The annual Lyrid meteor shower will hit its peak this weekend and promises to put on an eye-catching display. So much so, NASA is pulling out all the stops.
NASA scientists plan to track the Lyrid meteor showerusing a network of all-sky cameras on Earth, as well as from a student-launched balloon in California. Meanwhile, an astronaut on the International Space Station will attempt to photograph the meteors from space.
All of the work is timed for the peak of the Lyrids display of “shooting stars,” which occurs late Saturday night and early Sunday (April 21 and 22). The meteors will appear to emanate from the constellation Lyra, which will appear in the northeastern sky at midnight local time, between the two days. The best time to see them is in the hours before dawn.
“I’m eager to see if we can get observations on the ground that we can correlate with the space station, then see what this balloon payload will get for us,” NASA meteor shower expert Bill Cooke told SPACE.com. “It’s kind of an exciting time for us, and it’s not even a major meteor shower.” [ Gallery: Sky Maps for 2012 Lyrid Meteor Shower ]
Cooke heads NASA’s Meteoroid Environment Office at the agency’s Marshall Space Flight Center in Huntsville, Ala. He expects the Lyrids to offer skywatchers between 15 and 20 meteors per hour for observers under the best viewing conditions (clear weather and far from city lights). Dark skies are vital to get the best view of all meteor showers.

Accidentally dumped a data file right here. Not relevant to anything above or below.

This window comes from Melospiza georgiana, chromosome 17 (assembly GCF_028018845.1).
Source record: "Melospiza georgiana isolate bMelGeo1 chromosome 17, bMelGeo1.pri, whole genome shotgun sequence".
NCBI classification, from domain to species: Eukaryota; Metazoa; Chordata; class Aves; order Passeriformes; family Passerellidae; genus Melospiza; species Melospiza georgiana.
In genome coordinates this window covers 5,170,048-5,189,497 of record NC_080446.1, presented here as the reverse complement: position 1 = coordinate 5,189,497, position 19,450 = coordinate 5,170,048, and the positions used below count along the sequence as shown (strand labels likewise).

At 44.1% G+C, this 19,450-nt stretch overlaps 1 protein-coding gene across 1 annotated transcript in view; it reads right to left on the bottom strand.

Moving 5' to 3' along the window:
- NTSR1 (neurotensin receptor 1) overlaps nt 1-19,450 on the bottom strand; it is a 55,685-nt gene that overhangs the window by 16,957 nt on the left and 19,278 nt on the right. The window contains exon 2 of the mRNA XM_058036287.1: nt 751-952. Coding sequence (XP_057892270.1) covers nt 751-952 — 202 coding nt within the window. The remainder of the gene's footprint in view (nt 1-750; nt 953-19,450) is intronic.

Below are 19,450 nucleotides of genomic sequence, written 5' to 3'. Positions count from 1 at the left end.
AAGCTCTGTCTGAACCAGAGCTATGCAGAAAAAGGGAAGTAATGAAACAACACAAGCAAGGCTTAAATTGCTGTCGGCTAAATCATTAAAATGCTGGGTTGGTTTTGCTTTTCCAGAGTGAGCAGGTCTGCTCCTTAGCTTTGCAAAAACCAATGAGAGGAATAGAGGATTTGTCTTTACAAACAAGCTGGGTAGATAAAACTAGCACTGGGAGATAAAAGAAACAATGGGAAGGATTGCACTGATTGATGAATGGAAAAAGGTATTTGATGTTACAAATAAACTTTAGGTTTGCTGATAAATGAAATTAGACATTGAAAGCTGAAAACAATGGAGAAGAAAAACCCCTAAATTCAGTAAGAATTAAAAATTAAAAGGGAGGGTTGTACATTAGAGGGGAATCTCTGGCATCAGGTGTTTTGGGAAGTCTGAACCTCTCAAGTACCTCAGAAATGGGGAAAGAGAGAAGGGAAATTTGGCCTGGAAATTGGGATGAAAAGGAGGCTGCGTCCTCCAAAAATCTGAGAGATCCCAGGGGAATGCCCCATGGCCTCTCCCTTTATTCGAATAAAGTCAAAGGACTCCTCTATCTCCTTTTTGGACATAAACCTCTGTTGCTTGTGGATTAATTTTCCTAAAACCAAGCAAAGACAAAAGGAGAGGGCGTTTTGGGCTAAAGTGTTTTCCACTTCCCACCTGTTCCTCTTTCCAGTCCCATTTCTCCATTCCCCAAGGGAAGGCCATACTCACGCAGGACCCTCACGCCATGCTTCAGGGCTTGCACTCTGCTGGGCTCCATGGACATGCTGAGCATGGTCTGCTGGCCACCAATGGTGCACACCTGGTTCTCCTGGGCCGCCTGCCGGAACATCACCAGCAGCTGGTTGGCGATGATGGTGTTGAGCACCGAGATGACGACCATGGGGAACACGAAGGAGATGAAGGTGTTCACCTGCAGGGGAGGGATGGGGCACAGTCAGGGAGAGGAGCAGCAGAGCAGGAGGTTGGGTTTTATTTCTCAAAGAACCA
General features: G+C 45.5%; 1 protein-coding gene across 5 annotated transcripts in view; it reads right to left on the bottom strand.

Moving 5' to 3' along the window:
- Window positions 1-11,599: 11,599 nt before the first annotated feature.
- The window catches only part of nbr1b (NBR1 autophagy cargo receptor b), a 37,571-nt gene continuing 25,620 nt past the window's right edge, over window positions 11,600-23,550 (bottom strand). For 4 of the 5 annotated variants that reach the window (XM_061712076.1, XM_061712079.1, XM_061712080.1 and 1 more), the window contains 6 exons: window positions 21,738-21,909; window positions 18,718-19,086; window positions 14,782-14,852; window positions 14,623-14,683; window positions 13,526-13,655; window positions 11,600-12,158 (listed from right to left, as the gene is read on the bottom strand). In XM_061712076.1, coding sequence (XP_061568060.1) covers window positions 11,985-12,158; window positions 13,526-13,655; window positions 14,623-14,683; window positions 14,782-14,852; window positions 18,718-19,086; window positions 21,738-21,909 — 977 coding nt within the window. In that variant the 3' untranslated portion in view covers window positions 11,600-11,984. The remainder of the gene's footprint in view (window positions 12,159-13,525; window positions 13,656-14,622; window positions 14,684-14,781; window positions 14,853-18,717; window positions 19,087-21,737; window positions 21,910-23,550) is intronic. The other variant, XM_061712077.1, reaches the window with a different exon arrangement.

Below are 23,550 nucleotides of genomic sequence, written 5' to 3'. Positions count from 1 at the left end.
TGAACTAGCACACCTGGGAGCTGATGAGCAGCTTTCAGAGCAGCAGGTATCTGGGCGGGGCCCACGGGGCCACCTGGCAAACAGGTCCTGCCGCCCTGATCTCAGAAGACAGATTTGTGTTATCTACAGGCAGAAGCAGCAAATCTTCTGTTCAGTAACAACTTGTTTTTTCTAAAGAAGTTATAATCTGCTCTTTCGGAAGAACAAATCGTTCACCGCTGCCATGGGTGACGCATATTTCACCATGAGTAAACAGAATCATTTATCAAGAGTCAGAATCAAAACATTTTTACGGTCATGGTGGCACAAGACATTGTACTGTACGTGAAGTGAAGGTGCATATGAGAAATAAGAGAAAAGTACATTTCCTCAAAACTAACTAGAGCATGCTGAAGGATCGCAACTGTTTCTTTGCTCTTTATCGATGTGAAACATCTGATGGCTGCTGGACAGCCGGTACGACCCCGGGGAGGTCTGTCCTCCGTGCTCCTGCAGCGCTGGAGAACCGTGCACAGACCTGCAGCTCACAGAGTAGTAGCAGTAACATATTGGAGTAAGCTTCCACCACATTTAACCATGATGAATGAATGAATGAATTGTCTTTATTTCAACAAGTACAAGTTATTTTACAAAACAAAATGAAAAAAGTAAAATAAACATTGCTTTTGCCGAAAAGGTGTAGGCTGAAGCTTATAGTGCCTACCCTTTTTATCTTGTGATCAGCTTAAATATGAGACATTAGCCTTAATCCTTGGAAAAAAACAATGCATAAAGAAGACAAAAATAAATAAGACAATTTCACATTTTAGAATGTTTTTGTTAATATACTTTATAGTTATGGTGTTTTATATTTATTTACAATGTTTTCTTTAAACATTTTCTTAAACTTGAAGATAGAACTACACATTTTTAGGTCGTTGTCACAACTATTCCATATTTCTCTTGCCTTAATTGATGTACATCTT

For more of Tariq Malik’s article click HERE.
Click HERE for EarthSky’s 2012 Meteor Shower Guide
|Name||Date of Peak||Moon|
|Quadrantids||night of January 3||Sets after midnight|
|Lyrids||night of April 21||New|
|Eta Aquarids||night of May 5||Full|
|Perseids||night of August 13||Morning crescent|
|Orionids||night of October 21||First quarter|
|Leonids||night of November 17||Evening crescent|
|Geminids||night of December 13||New|